The day after the bandits came, Bellator featherweight champion Patricio "Pitbull" Freire (24-2) became a man. He was five years old.
"Someone spread a rumor my father had a collection of guns," his brother Patricky Freire said. "It wasn't true. But that's why they targeted him even though he was a police officer. They wanted to steal the guns they thought he had. It was a night of terror. I don't think I'll ever forget it."
The Freire family lived on the outskirts of Natal, Brazil, in a small two-bedroom house, isolated and alone. The city itself, one of the country's leading tourist destinations, was nearly a million strong. But the city was very far away.
Eight children packed a single bedroom—Patricio, Patricky and six cousins. His parents shared the other bedroom, one eye open after a jailbreak earlier that day. Bad men, including a serial rapist, were on the loose. Far from civilization, the Freires felt like targets. But they intended to be moving ones.
"When the bandits got into our property, my husband woke me up with a hand on my mouth and made a signal for me to be silent," family matriarch Marlusa Freire said. "Then he made another signal for me to bring the gun I had under my pillow."
While her husband Lucilio went to the kitchen, where men were attempting to break down a sturdy door, Marlusa went to check on the children. Gun in hand and a crack shot, she was ready for anything.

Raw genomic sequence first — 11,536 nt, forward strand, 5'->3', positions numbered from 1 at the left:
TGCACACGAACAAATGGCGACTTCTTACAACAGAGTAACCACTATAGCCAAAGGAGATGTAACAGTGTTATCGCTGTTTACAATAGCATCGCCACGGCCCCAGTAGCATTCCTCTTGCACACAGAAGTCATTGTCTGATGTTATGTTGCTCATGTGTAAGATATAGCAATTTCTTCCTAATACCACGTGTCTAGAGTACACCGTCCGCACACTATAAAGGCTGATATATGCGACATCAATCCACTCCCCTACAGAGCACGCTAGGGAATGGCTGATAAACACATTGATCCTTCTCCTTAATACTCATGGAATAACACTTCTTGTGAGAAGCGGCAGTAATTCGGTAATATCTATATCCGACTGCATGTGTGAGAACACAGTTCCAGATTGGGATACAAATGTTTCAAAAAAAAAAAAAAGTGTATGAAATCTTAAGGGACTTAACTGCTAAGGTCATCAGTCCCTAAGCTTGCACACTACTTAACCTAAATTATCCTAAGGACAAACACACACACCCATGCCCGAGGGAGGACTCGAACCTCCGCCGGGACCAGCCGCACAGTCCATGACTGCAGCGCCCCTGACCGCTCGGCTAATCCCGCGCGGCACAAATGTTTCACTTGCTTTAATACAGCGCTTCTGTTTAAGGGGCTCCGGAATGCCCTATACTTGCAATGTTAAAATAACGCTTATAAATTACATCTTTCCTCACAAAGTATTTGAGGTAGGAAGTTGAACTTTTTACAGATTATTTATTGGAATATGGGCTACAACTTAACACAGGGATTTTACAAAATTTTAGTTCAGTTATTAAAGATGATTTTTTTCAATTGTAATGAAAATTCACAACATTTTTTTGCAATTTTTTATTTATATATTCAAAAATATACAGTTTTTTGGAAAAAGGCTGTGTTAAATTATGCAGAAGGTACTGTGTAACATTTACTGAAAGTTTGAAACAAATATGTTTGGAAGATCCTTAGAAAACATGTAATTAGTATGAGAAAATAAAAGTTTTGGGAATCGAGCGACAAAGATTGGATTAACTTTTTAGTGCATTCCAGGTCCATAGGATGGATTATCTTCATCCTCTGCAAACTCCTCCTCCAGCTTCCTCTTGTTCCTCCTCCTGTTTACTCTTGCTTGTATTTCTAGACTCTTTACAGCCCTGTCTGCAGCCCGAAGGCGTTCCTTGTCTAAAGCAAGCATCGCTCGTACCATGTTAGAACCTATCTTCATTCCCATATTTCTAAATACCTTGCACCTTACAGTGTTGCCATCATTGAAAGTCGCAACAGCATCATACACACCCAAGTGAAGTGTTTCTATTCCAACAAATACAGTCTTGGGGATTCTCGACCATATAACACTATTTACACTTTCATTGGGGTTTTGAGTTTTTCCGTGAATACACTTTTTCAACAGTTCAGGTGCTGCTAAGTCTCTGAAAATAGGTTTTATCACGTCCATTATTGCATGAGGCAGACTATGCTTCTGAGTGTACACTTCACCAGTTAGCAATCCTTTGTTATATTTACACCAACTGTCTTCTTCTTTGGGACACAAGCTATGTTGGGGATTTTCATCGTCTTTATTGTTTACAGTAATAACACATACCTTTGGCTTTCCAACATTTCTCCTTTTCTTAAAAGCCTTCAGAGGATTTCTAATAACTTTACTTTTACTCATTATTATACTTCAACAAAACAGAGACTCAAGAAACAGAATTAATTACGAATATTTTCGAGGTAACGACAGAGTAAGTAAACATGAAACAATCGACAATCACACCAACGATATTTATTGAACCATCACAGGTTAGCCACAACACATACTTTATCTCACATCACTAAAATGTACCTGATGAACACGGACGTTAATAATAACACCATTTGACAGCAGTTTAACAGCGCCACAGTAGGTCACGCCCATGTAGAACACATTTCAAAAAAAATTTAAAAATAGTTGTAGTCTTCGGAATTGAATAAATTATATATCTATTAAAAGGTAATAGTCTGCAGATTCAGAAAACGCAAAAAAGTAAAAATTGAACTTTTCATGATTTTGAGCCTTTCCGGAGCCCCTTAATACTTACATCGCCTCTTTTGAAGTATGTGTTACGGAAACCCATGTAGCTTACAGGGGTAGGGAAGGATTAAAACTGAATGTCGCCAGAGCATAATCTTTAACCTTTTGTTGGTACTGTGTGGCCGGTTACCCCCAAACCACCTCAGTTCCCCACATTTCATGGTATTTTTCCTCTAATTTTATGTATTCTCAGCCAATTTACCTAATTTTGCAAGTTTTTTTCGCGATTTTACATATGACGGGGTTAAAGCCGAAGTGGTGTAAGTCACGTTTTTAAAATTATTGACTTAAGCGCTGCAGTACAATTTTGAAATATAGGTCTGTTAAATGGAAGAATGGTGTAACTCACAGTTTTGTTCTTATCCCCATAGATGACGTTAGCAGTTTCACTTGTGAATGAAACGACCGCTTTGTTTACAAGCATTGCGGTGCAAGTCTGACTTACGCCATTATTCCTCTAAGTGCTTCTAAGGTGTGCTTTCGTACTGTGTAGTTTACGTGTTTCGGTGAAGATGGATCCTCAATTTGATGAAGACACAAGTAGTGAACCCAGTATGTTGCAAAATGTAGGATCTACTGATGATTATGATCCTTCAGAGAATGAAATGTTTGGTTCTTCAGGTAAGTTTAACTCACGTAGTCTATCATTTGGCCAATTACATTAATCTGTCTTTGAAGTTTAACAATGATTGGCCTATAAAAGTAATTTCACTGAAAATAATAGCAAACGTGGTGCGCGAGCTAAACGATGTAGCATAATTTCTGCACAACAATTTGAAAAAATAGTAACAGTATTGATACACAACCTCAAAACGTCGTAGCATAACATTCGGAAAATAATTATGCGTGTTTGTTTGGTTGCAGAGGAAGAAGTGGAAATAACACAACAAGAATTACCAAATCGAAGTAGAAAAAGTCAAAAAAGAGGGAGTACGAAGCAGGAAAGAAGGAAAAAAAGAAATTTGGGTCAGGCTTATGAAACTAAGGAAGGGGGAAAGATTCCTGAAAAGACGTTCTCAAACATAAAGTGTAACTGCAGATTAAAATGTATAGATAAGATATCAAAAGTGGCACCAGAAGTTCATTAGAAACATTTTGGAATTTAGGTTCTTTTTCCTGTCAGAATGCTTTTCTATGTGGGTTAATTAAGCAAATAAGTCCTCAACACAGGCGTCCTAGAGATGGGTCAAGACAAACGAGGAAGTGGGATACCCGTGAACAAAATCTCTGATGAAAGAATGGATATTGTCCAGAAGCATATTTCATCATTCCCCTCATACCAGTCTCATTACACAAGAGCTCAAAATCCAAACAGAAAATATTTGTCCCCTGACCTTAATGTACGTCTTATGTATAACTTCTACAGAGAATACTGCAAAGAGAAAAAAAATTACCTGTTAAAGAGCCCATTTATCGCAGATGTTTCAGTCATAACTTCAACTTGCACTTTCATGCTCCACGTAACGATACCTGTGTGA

"When I was in the living room and saw the window in the boy's room was open, I didn't second-guess. We always kept it closed at night, so I knew they had opened it from the outside. I stood by the door, and as soon as one of them tried to make his way in, I shot him. I felt it was a do-or-die situation. I was protecting my family, and it was the right thing to do. I'd do it all over again."
Seven kids heard the shot from under the bed where they had been told to hide. But one wasn't so good at following directions.
"She shot him right between the eyes. I saw the whole thing," Patricio said. "My mother told my father about what happened, and he said she was mistaken, she was just imagining she had hit him. But in the morning, he went around the house and saw the bandit's body lying there.
"I remember like it was today. I told my father I wanted to go see it. He asked me, 'You really want to see it?' and I said, 'I do,' and he took me there. At that moment, I became a man. I saw the bandit with part of his head crumbled by the shot."
To this day, Patricio needs company to get through the night. He can't do it alone—not after knowing the things that go bump in the night aren't always products of the imagination. But the childhood trauma had one positive impact on his life, particularly for a professional fighter: He fears no man, at least while his eyes remain open.
"I can't sleep alone after this episode," he said. "But I have no fear of living beings."
Forging a Fighter
If you were attempting to forge a fighter who resembled the pioneers of this sport, the whirling dervishes who crafted an art through personal courage and a devotion to the joy of fighting, he'd look a lot like Patricio Freire, who fights Daniel Straus for the Bellator championship Friday on Spike TV.
Some of that is the product of a decade of coaching and the tutelage of the late kickboxer Bruno Gouvea, who passed away after a car accident in 2012. But like Michelangelo saw a statue, perfectly formed, in every block of marble, it didn't take much for a coach to realize what he had with the Pitbull brothers. Just a little work with the chisel and hammer revealed the fighters within, waiting for the lives they were born to.
It was fighting, after all, that led them to the gym in the first place. Every disagreement between the two brothers, separated by just 17 months, ended in fisticuffs, blood and a vow of revenge.
"We'd fight over everything," Patricky said. "If our father bought something for one of us and didn't buy it for the other one, it'd end up in a fight."